By: Brooke Miller; Bryn Mawr Rehabilitation Hospital patient
On April, 3 2013, I had an event that most people will not understand. Where I have been and what I am still going through today would surprise them all.
I suffered a Cardiac Arrest on this day and it has changed my life forever. My girlfriend found me unconscious and from this I had an Anoxic Brain Injury. I then had a second issue when I had surgery for the installation of my pacemaker and defibrillator. I then had two more cardiac arrests and was left in serious condition. When I came to, I was in a state in which I had no idea what had happened to me.
From the hospital, I was transferred to Bryn Mawr Rehab to start my journey towards recovery. This is where I met the folks for rehabilitation. I went through physical, occupational and speech therapy. It was here, through the efforts of the team, where I worked my way back to do the things I used to do. I am still recovering today and hope that one day I will be fully recovered.
What I really want to say is that no one knows exactly what is going on in my mind. It was hard having my caregivers learn what is expected of someone who has had a severe brain injury. People who look at you think you look great, but in reality I look at everything different now. The energy that it takes to do simple tasks is no longer simple. My anxiety issues made me more irritable and people did not understand why. Family members looked at me and said I was fine, because they did not want to see what had truly become of me. Understanding brain injury is a key to all those who are interacting with the patient and facilitating the steps of recovery. An important part of rehabilitation from a brain injury is to help family members learn about the injury and set expectations not only for the patient, but for everyone who is interacting with the patient outside the hospital. About a month or so into my treatment, it was recommended to me that I get psychological help. Once my doctor told me more about the injury and explained what I may be feeling, things started to turn around for me.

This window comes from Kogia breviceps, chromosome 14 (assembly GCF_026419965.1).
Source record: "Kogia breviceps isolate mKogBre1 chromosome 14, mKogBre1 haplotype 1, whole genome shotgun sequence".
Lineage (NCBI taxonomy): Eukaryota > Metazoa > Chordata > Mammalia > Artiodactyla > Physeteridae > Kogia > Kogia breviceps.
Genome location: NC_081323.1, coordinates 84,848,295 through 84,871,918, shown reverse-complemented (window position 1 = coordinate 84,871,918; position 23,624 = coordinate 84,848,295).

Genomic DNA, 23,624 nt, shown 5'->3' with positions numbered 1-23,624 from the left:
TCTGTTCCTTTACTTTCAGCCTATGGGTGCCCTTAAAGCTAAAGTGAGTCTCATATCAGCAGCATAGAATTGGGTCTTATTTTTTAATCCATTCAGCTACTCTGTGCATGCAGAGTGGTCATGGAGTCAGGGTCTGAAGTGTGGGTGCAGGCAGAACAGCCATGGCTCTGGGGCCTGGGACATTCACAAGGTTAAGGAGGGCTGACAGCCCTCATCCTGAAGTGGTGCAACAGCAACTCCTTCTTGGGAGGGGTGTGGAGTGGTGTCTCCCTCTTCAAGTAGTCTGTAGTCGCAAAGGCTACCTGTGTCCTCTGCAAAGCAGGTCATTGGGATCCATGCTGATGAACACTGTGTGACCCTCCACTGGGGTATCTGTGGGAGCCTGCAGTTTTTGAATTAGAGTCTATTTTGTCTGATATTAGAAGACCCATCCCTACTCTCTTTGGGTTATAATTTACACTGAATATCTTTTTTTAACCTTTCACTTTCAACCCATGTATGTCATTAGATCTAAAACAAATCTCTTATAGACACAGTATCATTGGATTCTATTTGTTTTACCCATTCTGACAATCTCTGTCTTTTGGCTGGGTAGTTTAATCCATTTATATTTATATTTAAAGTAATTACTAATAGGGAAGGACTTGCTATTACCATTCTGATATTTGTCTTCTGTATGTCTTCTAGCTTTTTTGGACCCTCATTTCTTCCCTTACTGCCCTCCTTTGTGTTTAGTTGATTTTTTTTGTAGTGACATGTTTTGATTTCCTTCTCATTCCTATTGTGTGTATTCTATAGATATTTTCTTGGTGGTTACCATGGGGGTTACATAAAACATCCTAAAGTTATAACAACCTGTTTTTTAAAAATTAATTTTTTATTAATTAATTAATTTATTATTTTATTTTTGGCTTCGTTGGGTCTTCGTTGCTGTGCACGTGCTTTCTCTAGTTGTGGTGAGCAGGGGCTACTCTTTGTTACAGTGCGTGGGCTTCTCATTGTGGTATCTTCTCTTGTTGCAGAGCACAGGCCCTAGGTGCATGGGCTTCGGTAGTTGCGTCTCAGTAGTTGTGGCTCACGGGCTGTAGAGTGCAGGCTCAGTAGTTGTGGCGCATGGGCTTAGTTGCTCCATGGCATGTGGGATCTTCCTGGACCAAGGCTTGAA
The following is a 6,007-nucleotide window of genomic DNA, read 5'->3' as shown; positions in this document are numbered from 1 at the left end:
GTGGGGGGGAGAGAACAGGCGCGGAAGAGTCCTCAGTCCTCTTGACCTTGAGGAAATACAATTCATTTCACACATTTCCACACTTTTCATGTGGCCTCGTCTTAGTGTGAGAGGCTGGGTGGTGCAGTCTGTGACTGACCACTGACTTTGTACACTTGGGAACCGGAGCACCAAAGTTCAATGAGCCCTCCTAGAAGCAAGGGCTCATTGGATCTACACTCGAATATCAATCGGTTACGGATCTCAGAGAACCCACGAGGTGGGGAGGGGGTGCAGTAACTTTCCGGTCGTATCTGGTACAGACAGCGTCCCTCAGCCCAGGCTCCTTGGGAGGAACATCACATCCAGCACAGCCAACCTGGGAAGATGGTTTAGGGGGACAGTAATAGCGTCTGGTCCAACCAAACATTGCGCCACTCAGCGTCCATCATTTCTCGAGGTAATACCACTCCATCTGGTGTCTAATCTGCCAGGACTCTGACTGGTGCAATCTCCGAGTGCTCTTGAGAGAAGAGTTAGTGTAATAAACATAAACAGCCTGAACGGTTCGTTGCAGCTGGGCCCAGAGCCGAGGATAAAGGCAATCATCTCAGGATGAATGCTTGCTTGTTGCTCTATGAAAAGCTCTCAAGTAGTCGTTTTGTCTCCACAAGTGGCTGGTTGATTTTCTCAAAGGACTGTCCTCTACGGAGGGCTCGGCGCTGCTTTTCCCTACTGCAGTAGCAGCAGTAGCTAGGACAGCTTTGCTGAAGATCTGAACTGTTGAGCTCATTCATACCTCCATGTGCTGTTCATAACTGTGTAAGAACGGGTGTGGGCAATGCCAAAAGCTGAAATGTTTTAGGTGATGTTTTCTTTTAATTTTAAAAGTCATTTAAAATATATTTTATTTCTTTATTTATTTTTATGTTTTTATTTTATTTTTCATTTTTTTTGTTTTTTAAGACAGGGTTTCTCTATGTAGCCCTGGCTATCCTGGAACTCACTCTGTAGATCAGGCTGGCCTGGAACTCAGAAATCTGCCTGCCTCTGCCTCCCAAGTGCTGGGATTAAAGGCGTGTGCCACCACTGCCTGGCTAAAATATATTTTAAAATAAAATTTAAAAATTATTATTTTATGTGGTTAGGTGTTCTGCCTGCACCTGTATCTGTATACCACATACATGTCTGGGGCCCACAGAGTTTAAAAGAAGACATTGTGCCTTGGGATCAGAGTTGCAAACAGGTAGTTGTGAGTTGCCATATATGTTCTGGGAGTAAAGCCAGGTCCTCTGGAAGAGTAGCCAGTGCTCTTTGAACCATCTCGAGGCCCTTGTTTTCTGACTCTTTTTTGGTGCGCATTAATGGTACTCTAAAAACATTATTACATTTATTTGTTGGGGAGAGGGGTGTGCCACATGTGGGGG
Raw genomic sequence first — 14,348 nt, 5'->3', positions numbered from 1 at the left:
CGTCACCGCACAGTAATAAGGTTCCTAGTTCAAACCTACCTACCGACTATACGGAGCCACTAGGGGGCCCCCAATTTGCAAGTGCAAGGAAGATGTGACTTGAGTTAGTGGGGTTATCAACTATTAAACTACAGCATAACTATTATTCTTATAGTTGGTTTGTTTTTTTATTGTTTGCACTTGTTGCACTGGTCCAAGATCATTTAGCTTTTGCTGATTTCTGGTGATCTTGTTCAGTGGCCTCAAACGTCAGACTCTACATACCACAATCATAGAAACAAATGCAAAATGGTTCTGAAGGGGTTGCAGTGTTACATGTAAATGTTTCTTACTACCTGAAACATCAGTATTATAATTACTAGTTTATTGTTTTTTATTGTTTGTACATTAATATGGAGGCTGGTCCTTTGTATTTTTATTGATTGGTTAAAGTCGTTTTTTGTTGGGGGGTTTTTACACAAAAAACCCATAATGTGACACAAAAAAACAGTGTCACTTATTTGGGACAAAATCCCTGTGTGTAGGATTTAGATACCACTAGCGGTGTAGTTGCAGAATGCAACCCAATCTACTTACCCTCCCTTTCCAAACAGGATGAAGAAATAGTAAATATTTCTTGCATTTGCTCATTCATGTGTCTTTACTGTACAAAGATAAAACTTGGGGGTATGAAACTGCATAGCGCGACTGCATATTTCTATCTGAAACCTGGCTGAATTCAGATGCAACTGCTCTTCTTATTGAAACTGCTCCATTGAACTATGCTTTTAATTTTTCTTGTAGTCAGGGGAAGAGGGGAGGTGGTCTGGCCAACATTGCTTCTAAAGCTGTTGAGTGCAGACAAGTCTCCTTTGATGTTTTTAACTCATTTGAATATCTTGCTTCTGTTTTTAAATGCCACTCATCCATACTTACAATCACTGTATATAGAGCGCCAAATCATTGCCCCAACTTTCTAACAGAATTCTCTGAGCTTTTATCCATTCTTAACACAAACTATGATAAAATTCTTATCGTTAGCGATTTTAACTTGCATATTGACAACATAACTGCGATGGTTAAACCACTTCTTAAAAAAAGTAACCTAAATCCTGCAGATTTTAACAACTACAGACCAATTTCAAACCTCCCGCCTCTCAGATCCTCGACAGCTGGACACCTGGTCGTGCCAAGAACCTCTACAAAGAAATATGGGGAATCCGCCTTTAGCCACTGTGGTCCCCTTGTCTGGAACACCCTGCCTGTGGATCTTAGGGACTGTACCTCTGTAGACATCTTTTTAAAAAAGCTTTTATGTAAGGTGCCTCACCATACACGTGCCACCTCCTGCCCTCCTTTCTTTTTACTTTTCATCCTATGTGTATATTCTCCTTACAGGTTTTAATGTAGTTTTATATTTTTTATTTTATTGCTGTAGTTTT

I hate the words, “you look great!” I have found that I now say, “ I look great but you do not know what goes on inside my head.” No one will ever know this by looking at me, but I need to make people aware that I have these feelings and my mind no longer works like it used to.
Another helpful aspect to recovery is to have a pet. For me it is Bella, a Bernese Mountain dog. Many may not believe this, but talking to her every day and feeling her love just gave me strength. It was also a great way for me to learn to communicate.
My recommendations to all those who are recovering from a brain injury and experiencing these issues are to talk to your therapist and put together a plan. Just recently in March of 2014, I tried to go back to work fulltime but could only do it for a week. I found that I am still recovering and it may take me several more years to fully recover. I once was able to multitask and now it is extremely hard. I am working 4 hours a day, and at the end of the 4 hours I am mentally drained and need to take quiet time to help me recover the energy I used during that time.
I hope this message gives more insight into the struggles other people may have experienced. I also hope that working with the specialists in Rehab will help other patients find a way to meet their goals and expectations and get back to some normalcy!